My daughter went in for bloodwork after a hypoglycemia incident (she passed out after marching in a parade). Fasting blood test showed higher than normal cholesterol (226) Lipids (164) and T3 (194 range of 60-180). We are told to eat better and have her excercise. For the record, she eats well and moves constantly, although she is my only overweight child. Is there a pattern here that someone else can see? I don't think it's normal for a healthy seven year old!
Thanks for any help.
Last edited by thewags; 03-14-2012 at 12:41 PM.
The T3 test you're asking about tests for the total level of T3, not the portion that is "free" and active. It's only slightly above normal, nothing to worry about on the face of it.
If you want to know her thyroid status, she needs more tests than just T3. Did she have TSH and free T4 tests done?
She had a full panel done, I was read the results. I was only told that they other Thyroid results were in normal range. She has since had another episode (chills, pale, dizzy, walking unsteadily). She had cereal for breakfast, church, dance class, sat in the car for 45 minutes. We were late for lunch, so she asked for a granola bar. Ten minutes later she said she was dizzy. I tested her sugar at that point but it was 140.
I guess I have to wait for a retest in a few months, but am not sure they are even looking for the right things.
One thing about thyroid disease... Those of us who eventually have been diagnosed and treated know that you must monitor the test results for yourself. Always get a hard copy of all labs and learn what the results mean. You definitely can't always rely on MDs to understand what they see.
You can post results with their ranges here for help with interpretation.
Let us know what happens at the next retest.
__________________ "We can complain because rose bushes have thorns, or rejoice because thorn bushes have roses." Abraham Lincoln
Fasting glucose 87 (Ref Range 65-100)
TSH 2.44 (RR .30-5.00)
T3 Total 199 (RR 60-180)
C-Peptide 2.0 (RR 0.8-3.5)
Insulin level 17
Pediatrician sent a note to the endocrinologist saying Hypothyroid, we previously had a hypoglycemia diagnosis. I also gave the endocrinologist two weeks work of post pradial glucose readings, which ranged from 100-214. I haven't heard back from the endo yet.
I think your daughter may be insulin resistant. That is a very high insulin level. The average insulin level in America is around 8 and in non-industrialised countries, where people don't eat as much processed food, it is 5-6. Insulin resistance is suspected in levels over 10 mg/dL.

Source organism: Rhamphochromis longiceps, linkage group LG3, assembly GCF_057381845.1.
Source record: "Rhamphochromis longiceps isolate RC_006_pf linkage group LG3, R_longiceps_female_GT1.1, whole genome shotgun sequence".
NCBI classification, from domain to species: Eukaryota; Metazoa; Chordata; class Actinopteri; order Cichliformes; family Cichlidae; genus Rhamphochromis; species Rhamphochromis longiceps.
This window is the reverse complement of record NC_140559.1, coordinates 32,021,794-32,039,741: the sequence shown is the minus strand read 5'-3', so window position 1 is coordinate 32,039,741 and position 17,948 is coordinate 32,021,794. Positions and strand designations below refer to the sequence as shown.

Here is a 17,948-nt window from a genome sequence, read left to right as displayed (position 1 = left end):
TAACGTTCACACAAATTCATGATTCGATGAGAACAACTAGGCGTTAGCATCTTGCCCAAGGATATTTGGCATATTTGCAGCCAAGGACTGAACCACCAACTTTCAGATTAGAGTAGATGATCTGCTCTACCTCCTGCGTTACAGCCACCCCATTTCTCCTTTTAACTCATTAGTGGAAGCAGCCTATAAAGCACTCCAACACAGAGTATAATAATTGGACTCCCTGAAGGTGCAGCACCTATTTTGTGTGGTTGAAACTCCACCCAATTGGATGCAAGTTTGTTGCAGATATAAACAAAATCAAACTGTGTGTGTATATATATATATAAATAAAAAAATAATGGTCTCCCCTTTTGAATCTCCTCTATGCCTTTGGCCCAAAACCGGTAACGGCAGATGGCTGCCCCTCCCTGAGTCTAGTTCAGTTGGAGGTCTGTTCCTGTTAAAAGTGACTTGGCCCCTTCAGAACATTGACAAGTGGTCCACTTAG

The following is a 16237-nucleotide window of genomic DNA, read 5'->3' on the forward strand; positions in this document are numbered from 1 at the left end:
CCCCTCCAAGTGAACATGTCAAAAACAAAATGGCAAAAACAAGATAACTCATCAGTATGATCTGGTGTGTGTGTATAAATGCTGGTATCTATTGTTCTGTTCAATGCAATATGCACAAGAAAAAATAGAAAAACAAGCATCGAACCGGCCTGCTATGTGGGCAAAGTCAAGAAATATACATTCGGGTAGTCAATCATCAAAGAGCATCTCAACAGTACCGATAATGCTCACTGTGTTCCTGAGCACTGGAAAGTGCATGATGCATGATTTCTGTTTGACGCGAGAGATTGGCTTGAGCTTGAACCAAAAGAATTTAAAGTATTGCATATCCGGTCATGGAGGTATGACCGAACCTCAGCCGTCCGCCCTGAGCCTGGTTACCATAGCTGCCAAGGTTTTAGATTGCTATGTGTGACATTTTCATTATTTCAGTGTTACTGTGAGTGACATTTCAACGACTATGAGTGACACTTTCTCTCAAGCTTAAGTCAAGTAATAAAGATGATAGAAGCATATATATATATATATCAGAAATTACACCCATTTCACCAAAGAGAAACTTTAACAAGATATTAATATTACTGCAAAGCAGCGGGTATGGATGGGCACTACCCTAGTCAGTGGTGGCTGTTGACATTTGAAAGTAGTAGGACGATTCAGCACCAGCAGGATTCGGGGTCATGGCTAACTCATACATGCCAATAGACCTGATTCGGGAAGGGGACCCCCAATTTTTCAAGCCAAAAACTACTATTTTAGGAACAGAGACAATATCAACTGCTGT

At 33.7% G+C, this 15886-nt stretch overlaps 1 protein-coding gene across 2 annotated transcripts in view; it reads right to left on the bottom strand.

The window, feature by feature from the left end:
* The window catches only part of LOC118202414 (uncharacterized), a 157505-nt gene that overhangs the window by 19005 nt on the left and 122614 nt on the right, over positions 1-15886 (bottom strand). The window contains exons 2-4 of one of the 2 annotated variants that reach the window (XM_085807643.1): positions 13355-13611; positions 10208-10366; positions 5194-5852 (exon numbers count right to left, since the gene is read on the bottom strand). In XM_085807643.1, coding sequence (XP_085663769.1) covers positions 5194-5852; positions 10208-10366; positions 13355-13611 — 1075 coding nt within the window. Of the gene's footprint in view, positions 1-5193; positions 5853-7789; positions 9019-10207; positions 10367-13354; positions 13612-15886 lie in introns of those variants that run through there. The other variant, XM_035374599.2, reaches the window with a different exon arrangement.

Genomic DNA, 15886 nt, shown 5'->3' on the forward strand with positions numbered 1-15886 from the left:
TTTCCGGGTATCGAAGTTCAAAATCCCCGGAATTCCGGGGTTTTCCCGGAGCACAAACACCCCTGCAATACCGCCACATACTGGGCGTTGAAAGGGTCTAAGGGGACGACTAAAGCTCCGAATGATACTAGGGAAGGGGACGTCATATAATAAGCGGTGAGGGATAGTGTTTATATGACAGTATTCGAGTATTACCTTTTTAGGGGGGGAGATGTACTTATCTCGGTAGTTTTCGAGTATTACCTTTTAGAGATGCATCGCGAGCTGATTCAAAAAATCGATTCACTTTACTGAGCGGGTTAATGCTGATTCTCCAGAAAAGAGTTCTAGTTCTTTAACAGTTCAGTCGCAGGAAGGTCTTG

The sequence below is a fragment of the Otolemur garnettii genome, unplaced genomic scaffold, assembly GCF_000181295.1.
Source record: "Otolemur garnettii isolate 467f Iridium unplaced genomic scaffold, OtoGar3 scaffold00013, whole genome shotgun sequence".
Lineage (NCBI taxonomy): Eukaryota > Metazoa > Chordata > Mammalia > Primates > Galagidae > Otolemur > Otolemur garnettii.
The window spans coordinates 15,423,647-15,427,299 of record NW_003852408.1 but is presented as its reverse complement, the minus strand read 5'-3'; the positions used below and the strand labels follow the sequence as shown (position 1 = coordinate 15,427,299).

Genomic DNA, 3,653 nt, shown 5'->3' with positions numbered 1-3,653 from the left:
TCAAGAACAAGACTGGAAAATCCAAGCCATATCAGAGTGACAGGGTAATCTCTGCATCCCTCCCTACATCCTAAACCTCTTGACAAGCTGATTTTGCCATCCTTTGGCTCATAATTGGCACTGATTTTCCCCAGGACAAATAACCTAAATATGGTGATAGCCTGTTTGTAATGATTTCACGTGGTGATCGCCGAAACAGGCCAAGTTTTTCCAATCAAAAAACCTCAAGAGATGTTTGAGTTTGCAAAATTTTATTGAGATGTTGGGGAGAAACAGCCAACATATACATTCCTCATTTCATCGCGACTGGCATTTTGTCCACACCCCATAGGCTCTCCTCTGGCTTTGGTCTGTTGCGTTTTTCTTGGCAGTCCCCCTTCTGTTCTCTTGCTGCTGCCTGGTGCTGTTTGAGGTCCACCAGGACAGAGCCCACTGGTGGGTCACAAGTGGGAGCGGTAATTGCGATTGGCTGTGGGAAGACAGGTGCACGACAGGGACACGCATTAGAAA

Most healthy adults will have a fasting insulin of 3-6 mg/dL. I believe mine was 5.
I would suggest asking for a glucose and insulin tolerance test, as that will be more diagnostic for insulin resistance.
Also, have her hba1c level checked, as that will give an idea of her glucose levels over the span of 3 months.
Her TSH is suspiciously high and without the free hormone measurements, you cannot really make much of the T3 total, as much of it could be bound.
I know metformin has helped many people with insulin resistance lose weight. Might be something to ask about.
I think eating a high protein diet, low in simple carbs will probably be the best thing for her, and prevent the overreaction of insulin, which is causing the hypoglycemia. It sounds terrible to put a 7 year old on a diet but a modified version of South Beach or Paleo would probably help. When she eats something sweet, like a granola bar, her pancreas will spring into action and raise insulin levels but once the sugar is "neutralised" (can't think of a better word, sorry) the insulin level stays high and overshoots its target, resulting in plummeting sugar levels. Keeping the insulin level steady by eating low glycemic foods might help prevent her from passing out.
Last edited by bee01; 05-15-2012 at 01:07 PM.
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Thank you, I believe you are correct. The doctor now says continue eating well and see us in July. He "is not concerned" about her cholesterol, T3 random glucose readings above 200 or insulin. I am, and plan to modify her diet. I do not want to wait until there's no options but lifelong meds.